The analysis of existing methods of modeling and predicting the spread of infectious diseases and the distinctive features of the coronavirus infection progress allowed us to determine a mechanistic Kermack-McKendrick SEIR model as a basis for the experimental model development. It appears to be the most valid model that provides sufficient prediction accuracy in the medium term.

The current study proposes an extension of the SEIR model to the SVEIRS model by adding appropriate elements and interconnections between them. The model considers a significant number of factors affecting the dynamics of the COVID-19 spread for the complete simulation of a real system.

2.2. Model description

The SVEIRS model developed within the current study is based on the system dynamics principles and are simultaneous differential equations linking reserves (categories of the population to the COVID-19 morbidity process) via flows (infection, vaccination, and recovery processes) and converters (the morbidity process parameters).

In addition to the basic population categories for SEIR class models (S - Susceptible, E - Exposed, I - Infected, R - Recovered), the SVEIRS model includes an additional type: V - Vaccinated.

The developed SVEIRS model is described by the following simultaneous differential equations (1)–(5):


where S(t) is the number of susceptible individuals at time t; V(t) is the number of vaccinated individuals with artificial immunity (acquired via vaccination) at time t; E(t) is the number of exposed individuals at time t; I(t) is the number of infected individuals at time t; R(t) is the number of recovered individuals with natural immunity (acquired as a result of a previous disease) at time t; v(t) is the absolute rate of vaccination campaign, people per day; ? - the relative frequency of effective (leading to disease transmission) contacts of individuals - the value is determined during calibration; ?- the relative frequency of individual’s transition from the Recovered (R) category to the Susceptible (S) category - the value inversely proportional to the natural immunity duration;  ?- the relative frequency of individual’s transition from the Vaccinated (V) category to the Susceptible (S) category - the value inversely proportional to the artificial immunity duration; ? - the relative frequency of individual’s transition from the Exposed (E) category to the Infected (I) category - the value inversely proportional to the incubation period duration; ?- the relative frequency of individual’s transition from the Infected (I) category to the Recovered (R) category - the value inversely proportional to the disease duration.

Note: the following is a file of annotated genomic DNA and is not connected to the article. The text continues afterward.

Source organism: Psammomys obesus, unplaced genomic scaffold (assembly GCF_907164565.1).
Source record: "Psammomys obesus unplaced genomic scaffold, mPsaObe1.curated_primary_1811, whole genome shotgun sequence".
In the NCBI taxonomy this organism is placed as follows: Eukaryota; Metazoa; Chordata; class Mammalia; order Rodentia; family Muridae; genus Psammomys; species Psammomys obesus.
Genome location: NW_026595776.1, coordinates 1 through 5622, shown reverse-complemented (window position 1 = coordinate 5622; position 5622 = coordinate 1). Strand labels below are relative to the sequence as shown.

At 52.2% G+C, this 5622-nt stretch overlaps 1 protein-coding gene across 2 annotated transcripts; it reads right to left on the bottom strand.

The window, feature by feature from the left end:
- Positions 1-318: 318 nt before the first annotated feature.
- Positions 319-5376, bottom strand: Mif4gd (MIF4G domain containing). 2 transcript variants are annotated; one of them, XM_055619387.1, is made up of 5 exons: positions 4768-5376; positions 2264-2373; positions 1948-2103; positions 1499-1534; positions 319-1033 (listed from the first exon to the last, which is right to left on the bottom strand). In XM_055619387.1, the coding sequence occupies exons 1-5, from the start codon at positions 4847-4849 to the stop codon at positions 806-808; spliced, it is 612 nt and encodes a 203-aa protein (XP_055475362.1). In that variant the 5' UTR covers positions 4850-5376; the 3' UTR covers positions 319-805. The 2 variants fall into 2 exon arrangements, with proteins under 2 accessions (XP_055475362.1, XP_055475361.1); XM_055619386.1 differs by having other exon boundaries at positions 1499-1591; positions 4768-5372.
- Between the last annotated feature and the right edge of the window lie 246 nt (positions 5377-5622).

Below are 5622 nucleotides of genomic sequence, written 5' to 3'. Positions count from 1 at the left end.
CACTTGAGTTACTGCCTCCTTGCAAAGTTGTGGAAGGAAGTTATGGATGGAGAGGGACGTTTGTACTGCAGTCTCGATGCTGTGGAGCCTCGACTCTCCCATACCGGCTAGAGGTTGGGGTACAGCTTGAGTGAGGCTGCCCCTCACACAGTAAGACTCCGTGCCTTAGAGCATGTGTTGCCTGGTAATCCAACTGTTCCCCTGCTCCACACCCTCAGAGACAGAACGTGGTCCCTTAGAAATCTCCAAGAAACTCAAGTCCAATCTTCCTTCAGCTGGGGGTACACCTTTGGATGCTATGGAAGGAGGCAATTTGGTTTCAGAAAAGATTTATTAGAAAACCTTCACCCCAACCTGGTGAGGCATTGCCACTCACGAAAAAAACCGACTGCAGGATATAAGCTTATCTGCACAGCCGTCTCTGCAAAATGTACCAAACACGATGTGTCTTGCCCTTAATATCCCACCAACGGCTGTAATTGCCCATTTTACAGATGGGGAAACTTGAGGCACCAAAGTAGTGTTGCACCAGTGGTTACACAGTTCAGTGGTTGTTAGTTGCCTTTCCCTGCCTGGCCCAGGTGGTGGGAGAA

Figure 1 shows the block diagram of the developed SVEIRS model.


Figure 1 Block diagram of the developed SVEIRS model

In addition to the dependencies widely used in SEIR class models, there are two critical features in the developed SVEIRS model.

Firstly, the model considers the vaccination campaign as a way to reduce morbidity by minimizing the number of susceptible individuals at risk. Vaccinated individuals are identified as a separate category linked by flows only to the category of susceptible individuals. The absolute rate of vaccination campaign determines the rate of this category of individuals replenishment, depends on government measures to vaccinate the population and the propensity of the people to vaccinate, therefore, within the model, it is an external parameter. The rate of this category of individuals withdrawals is determined by the rate of termination of artificial immunity acquired via vaccination. The relative rate of individuals transitioning into the category of susceptible is inversely proportional to the duration of the artificial immunity effect obtained via vaccination.

Secondly, the model considers the possibility of recurrent morbidity as an additional source of susceptible individuals. Unlike traditional SEIR models, in this case, recovered individuals are susceptible to the recurrence of the same disease not forever, but for a certain period equal to the duration of the natural immunity acquired due to the previous disease. Considering the recurrent COVID-19 cases, this model extension makes it more realistic. The recurrent morbidity possibility is implemented as a result of combining an additional flow between the Recovered (R) and Susceptible (S) categories, the rate of individuals transition which is determined by the rate of termination of the natural immunity acquired as a result of the previous disease. The relative rate of individuals growth into the category of susceptible is inversely proportional to the duration of the natural immunity acquired due to the previous disease.

The main reference model for the developed SVEIRS model is the SEVIS (“Susceptible – Exposed – Vaccinated – Infected – Susceptible”) model (Li et al., 2021), which is described by the following simultaneous differential equations:


where  - the proportion of the disease cases ending with the immunity acquisition. The other symbols were described in formulas (1)–(5).